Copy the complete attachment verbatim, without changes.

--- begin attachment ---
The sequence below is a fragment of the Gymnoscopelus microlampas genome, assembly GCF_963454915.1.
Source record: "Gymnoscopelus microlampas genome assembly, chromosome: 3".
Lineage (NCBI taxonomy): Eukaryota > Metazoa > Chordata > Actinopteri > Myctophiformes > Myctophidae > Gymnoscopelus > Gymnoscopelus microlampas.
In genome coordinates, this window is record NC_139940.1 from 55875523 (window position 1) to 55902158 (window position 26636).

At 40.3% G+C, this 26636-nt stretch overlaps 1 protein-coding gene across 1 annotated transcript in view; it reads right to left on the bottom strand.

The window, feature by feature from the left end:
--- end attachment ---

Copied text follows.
The sequence below is a fragment of the Gymnoscopelus microlampas genome, assembly GCF_963454915.1.
Source record: "Gymnoscopelus microlampas genome assembly, chromosome: 3".
Lineage (NCBI taxonomy): Eukaryota > Metazoa > Chordata > Actinopteri > Myctophiformes > Myctophidae > Gymnoscopelus > Gymnoscopelus microlampas.
In genome coordinates, this window is record NC_139940.1 from 55875523 (window position 1) to 55902158 (window position 26636).

At 40.3% G+C, this 26636-nt stretch overlaps 1 protein-coding gene across 1 annotated transcript in view; it reads right to left on the bottom strand.

The window, feature by feature from the left end: